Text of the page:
Now that the 2014 draft is over, let’s analyze the results for the Boston Celtics. With Joel Embiid still landing in the top three, even with his injury, the draft did not go as I expected. The Celtics’ top pick was quite surprising, as they drafted point guard Marcus Smart, which brings up many questions in regard to Rajon Rondo. They were also able pick up a small forward, a position they desperately need help at, in James Young.
Before we give the Celtics an overall grade, let’s breakdown those individual picks and see how the Celtics did.
I will be grading the picks based on three categories: fit for the team, if they were the best option available for their position, and probability they will become a starter.
Fit for the team: This depends on a couple of things. Will the Celtics trade Rondo? Can Smart play shooting guard? Will Smart be a backup for a couple of years until a Rondo trade emerges?
If the answer is playing him as a backup for of couple years, I think he will be a great fit. Those years will give Smart a chance to work on his pick-and-roll game as well as his shooting, and learn from one of the best point guards, Rondo.
If the answer is trade Rondo, Smart’s size and athleticism will give him in advantage in starting right away. He is great in the post and drawing fouls, so even while he works on his shooting, he will still be a viable offensive option, and will be able to guard other starting point guards
If the answer is play him as a shooting guard, things could get tricky. Neither Smart nor Rondo is a great shooter, although they both can get to the rim. It could be a rough transition while Smart works on his shooting and shot selection. Fit for the team: 7/10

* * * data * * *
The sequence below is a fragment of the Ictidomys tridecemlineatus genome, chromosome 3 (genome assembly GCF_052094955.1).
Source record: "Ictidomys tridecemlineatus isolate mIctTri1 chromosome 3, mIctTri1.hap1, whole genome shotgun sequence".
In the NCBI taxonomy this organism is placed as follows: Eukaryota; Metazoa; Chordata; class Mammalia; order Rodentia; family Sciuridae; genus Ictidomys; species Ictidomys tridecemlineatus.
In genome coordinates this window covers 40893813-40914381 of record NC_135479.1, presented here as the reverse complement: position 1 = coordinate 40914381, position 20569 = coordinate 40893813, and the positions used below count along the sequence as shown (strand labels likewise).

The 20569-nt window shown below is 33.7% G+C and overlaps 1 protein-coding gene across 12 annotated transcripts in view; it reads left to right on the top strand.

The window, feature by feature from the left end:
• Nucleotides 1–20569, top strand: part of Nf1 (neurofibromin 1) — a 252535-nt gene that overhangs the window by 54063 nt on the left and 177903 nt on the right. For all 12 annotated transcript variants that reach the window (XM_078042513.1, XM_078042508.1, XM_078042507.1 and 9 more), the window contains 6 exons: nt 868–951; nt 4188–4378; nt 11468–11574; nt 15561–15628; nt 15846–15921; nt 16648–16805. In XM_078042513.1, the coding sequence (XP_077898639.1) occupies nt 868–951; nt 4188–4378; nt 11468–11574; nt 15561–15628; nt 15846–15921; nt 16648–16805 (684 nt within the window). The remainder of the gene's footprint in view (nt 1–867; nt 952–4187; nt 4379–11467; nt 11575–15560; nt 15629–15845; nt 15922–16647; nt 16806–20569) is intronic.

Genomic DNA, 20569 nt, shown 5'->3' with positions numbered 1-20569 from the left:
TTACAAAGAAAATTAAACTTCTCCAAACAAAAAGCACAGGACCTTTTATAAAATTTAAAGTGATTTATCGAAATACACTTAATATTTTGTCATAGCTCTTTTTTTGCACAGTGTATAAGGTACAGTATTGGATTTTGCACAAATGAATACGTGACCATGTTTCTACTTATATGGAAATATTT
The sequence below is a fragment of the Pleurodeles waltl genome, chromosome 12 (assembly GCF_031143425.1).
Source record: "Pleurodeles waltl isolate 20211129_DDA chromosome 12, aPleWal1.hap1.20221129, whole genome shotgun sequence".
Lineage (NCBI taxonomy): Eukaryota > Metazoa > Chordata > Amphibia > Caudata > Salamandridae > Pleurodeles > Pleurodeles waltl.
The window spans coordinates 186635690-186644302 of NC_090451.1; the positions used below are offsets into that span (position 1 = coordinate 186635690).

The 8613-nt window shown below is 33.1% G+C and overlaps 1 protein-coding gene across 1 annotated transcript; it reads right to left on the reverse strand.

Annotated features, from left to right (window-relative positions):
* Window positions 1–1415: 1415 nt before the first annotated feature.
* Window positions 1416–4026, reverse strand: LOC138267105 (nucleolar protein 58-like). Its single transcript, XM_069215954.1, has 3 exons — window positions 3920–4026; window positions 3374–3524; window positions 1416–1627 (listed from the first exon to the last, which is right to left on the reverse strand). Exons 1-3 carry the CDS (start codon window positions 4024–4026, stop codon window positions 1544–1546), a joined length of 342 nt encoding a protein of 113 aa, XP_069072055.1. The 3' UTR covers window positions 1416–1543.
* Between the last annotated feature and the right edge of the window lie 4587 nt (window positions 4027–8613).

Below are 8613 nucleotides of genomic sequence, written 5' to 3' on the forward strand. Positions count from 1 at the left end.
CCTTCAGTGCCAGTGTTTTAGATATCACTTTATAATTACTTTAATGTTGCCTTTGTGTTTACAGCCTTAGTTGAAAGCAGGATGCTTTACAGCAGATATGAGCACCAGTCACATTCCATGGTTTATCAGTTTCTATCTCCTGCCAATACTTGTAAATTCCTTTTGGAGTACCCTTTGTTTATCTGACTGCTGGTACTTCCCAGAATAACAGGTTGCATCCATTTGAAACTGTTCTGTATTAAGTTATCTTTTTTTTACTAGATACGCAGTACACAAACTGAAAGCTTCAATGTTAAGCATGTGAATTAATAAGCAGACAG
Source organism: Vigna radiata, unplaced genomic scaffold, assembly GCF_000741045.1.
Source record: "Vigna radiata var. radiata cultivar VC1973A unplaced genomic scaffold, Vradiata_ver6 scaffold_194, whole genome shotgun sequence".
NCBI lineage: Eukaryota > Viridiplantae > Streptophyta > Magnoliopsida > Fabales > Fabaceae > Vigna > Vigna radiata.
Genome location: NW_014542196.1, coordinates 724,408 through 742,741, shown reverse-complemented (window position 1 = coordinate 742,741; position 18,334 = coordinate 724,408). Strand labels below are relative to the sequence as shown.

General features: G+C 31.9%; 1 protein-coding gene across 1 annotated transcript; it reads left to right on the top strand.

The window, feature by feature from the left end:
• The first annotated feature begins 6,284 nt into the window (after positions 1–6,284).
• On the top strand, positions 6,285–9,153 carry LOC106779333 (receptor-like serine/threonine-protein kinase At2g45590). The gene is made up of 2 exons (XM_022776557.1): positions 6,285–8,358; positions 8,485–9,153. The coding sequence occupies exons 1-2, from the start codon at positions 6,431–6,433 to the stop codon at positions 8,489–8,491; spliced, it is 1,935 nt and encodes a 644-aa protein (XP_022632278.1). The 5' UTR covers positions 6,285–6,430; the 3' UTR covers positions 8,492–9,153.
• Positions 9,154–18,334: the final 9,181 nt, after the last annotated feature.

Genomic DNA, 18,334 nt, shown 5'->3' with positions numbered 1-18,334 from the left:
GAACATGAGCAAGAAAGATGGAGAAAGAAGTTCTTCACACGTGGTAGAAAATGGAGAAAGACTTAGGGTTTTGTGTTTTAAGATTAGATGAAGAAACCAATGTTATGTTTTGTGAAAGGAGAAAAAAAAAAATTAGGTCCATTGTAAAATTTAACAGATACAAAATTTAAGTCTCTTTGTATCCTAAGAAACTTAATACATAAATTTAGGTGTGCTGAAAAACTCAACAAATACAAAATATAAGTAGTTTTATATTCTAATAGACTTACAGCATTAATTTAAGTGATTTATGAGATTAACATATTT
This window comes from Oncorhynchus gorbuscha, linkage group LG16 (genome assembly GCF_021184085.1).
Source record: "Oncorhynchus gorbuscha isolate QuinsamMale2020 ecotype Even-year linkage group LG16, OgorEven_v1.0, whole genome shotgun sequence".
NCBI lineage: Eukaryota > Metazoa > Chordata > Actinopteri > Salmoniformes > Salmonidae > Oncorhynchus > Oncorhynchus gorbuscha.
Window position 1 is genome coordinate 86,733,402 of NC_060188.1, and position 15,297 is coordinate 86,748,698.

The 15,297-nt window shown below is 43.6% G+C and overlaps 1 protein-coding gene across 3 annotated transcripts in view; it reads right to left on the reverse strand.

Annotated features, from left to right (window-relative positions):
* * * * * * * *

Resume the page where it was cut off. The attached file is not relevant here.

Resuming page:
Best option available: As I said when I compared Marcus Smart to the Hulk, I wouldn’t be surprised if in a couple of years, not only is he the best point guard from this draft, but the best player in general. That’s obviously the best case scenario and will require a lot of work.
There are however, two point guards that could eclipse Smart if he doesn’t put in the work. Elfrid Payton could end up being a much better defensive player than Smart, and Shabazz Napier has such a big chip on his shoulder and is so borderline arrogant, that he could emerge as the best point guard from this draft. Best option available: 8/10
Probability he becomes a starter: Smart will be a starting point guard in this league. He is physical, competitive, and athletic. He reminds me a lot of Russell Westbrook and Derrick Rose. He’ll be able to get to the rim at will. He also will be able to defend all of the top point guards and will do so effectively. Probability he becomes a starter: 10/10
Fit for the team: As I discussed earlier, the Celtics are in need of an upgrade at small forward. Jeff Green is not the long term answer, and finding his replacement while Green still has some trade value is a great idea. Young will provide instant shooting and will be a great third option on a contender one day. Fit for the team: 8/10
Best option available: Overall, Young was the best option at small forward. The only other notable small forwards taken after him were Rodney Hood and Cleanthony Early. In the next five years, I wouldn’t be surprised to see any of the three become the best small forward from this draft aside from Jabari Parker or Andrew Wiggins.
Young was the right choice, considering that he averaged 14.3 points, 4.3 rebounds, and 1.7 assists on a loaded Kentucky team. Best option available: 9/10
Probability he becomes a starter: If he develops on both the offensive and defensive end, he will be a solid small forward, and will easily start in the NBA. He has the length and abilities to compete on the defensive end, and we already know he can score. If he puts the work in, he can definitely be the Celtics’ small forward of the future. Probability he becomes a starter: 7/10
Team Overall Grade: B-